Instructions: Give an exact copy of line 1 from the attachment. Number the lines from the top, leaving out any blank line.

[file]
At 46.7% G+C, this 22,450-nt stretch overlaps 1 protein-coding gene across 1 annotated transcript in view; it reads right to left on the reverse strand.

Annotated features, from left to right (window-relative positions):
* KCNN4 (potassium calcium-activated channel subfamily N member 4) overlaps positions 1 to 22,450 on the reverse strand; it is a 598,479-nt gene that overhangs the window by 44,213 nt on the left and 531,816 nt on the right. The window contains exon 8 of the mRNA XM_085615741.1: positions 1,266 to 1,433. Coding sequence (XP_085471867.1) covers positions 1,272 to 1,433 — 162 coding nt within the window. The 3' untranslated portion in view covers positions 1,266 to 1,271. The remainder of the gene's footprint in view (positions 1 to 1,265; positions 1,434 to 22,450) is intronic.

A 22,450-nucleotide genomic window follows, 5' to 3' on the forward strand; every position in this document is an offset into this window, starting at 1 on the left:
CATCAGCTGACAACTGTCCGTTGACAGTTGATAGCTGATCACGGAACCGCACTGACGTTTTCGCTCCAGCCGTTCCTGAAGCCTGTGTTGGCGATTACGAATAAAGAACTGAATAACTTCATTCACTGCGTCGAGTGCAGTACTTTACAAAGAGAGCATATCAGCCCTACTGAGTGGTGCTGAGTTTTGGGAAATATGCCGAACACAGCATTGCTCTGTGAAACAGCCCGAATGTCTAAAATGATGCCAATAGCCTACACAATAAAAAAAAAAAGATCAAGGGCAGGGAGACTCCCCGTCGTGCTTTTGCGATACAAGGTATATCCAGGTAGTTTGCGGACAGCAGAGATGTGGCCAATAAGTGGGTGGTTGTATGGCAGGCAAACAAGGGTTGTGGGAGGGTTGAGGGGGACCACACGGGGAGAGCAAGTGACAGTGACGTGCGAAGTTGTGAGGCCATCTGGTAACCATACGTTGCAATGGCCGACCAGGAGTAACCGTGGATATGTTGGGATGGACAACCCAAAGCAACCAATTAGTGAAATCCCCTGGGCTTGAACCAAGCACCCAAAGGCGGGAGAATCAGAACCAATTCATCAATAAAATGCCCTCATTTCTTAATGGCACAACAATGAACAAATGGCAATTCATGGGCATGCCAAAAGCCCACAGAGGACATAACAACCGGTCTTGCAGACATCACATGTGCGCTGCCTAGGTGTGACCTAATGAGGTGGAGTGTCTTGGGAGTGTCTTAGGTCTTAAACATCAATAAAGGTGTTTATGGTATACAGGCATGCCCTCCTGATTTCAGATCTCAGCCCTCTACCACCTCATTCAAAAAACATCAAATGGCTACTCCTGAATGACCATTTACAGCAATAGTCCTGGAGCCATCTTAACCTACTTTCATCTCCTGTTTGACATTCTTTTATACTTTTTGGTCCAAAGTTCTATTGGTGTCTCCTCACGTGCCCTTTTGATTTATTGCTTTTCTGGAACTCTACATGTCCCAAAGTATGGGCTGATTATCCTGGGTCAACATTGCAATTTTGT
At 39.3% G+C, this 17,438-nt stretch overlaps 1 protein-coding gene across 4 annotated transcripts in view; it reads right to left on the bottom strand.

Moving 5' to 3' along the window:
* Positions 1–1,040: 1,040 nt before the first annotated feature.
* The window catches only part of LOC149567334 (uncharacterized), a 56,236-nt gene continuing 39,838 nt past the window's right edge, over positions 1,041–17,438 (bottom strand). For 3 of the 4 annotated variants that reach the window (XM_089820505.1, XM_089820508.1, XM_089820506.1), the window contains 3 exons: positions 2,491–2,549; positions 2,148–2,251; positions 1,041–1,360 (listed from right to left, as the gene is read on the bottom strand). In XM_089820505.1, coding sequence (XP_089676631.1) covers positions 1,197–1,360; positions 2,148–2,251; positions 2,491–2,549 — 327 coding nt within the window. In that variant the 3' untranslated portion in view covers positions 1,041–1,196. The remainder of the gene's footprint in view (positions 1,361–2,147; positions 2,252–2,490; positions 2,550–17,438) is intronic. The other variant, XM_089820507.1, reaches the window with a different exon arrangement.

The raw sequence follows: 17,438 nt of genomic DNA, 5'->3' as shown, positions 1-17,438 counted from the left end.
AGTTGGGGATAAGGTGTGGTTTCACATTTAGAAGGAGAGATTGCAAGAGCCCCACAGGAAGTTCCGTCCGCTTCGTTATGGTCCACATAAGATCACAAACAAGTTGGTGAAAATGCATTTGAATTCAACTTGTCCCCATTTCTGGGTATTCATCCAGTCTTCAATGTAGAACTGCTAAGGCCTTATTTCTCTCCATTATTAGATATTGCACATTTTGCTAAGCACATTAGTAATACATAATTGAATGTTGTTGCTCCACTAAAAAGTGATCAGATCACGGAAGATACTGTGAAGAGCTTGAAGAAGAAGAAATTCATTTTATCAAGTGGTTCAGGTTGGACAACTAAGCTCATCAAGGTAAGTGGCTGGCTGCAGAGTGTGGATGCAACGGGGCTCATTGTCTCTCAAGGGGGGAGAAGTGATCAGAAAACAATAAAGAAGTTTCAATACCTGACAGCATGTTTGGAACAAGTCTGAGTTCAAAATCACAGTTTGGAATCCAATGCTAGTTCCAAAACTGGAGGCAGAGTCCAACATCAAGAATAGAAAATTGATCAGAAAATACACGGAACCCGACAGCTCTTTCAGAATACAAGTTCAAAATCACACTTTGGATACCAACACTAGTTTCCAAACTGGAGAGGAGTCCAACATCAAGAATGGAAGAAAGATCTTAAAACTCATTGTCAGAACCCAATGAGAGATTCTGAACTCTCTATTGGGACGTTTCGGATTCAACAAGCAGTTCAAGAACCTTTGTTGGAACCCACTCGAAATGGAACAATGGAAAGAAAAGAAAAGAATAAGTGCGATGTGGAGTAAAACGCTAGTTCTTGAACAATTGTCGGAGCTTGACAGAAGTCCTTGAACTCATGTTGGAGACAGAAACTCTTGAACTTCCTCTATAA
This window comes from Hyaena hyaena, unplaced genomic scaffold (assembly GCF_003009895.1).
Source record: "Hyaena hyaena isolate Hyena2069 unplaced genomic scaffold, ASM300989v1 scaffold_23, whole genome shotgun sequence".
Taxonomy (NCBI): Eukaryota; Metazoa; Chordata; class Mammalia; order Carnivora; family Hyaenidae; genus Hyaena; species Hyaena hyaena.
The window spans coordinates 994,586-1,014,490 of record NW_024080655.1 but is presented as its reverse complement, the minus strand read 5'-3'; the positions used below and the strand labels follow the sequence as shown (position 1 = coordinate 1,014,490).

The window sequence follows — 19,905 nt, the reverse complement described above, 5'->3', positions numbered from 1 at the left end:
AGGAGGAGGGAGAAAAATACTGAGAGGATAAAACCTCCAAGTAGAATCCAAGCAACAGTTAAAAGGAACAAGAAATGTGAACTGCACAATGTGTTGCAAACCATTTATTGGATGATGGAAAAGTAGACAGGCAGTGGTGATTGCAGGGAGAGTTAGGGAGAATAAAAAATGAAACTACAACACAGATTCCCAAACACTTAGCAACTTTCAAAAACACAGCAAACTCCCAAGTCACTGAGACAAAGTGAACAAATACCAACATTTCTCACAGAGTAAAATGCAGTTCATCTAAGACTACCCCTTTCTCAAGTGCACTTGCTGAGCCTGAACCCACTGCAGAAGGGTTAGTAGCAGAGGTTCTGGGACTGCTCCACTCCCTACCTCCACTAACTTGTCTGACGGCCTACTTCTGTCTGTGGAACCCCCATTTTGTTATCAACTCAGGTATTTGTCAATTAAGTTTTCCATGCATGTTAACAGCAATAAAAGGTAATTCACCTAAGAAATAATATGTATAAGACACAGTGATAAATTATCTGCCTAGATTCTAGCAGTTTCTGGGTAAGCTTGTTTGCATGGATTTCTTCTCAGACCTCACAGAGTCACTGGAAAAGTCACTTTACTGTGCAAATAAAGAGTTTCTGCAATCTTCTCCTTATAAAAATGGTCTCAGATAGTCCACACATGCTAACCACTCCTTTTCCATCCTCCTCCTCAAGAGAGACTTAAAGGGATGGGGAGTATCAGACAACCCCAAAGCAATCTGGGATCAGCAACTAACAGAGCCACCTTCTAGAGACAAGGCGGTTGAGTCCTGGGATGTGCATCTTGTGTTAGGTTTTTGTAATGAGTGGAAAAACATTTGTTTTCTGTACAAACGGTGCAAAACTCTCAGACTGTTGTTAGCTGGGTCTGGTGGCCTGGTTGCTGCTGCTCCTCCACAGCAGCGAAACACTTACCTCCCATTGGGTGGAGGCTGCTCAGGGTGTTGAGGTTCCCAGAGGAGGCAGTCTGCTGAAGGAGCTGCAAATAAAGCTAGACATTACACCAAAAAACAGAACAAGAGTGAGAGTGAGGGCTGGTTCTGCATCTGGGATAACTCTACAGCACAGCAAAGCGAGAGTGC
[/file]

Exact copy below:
At 46.7% G+C, this 22,450-nt stretch overlaps 1 protein-coding gene across 1 annotated transcript in view; it reads right to left on the reverse strand.